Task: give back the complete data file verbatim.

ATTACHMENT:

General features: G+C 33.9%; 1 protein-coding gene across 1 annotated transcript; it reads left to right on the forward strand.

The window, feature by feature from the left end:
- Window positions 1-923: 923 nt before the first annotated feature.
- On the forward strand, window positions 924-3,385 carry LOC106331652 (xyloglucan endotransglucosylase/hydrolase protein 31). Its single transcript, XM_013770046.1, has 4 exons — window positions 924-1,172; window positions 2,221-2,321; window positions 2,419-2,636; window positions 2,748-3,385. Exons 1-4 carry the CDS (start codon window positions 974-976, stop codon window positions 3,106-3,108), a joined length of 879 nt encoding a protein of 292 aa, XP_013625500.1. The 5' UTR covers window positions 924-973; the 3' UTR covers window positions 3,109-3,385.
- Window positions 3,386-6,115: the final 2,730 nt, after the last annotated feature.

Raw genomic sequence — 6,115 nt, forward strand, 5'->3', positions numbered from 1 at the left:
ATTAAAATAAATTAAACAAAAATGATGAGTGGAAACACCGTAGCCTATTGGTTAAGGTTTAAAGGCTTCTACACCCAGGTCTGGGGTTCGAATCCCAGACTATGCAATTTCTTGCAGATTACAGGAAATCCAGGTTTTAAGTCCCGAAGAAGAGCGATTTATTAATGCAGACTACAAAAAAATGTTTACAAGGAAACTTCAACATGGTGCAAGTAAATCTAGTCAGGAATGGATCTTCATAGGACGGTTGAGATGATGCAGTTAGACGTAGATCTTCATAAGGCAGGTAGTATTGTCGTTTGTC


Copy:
General features: G+C 33.9%; 1 protein-coding gene across 1 annotated transcript; it reads left to right on the forward strand.

The window, feature by feature from the left end:
- Window positions 1-923: 923 nt before the first annotated feature.
- On the forward strand, window positions 924-3,385 carry LOC106331652 (xyloglucan endotransglucosylase/hydrolase protein 31). Its single transcript, XM_013770046.1, has 4 exons — window positions 924-1,172; window positions 2,221-2,321; window positions 2,419-2,636; window positions 2,748-3,385. Exons 1-4 carry the CDS (start codon window positions 974-976, stop codon window positions 3,106-3,108), a joined length of 879 nt encoding a protein of 292 aa, XP_013625500.1. The 5' UTR covers window positions 924-973; the 3' UTR covers window positions 3,109-3,385.
- Window positions 3,386-6,115: the final 2,730 nt, after the last annotated feature.

Raw genomic sequence — 6,115 nt, forward strand, 5'->3', positions numbered from 1 at the left:
ATTAAAATAAATTAAACAAAAATGATGAGTGGAAACACCGTAGCCTATTGGTTAAGGTTTAAAGGCTTCTACACCCAGGTCTGGGGTTCGAATCCCAGACTATGCAATTTCTTGCAGATTACAGGAAATCCAGGTTTTAAGTCCCGAAGAAGAGCGATTTATTAATGCAGACTACAAAAAAATGTTTACAAGGAAACTTCAACATGGTGCAAGTAAATCTAGTCAGGAATGGATCTTCATAGGACGGTTGAGATGATGCAGTTAGACGTAGATCTTCATAAGGCAGGTAGTATTGTCGTTTGTC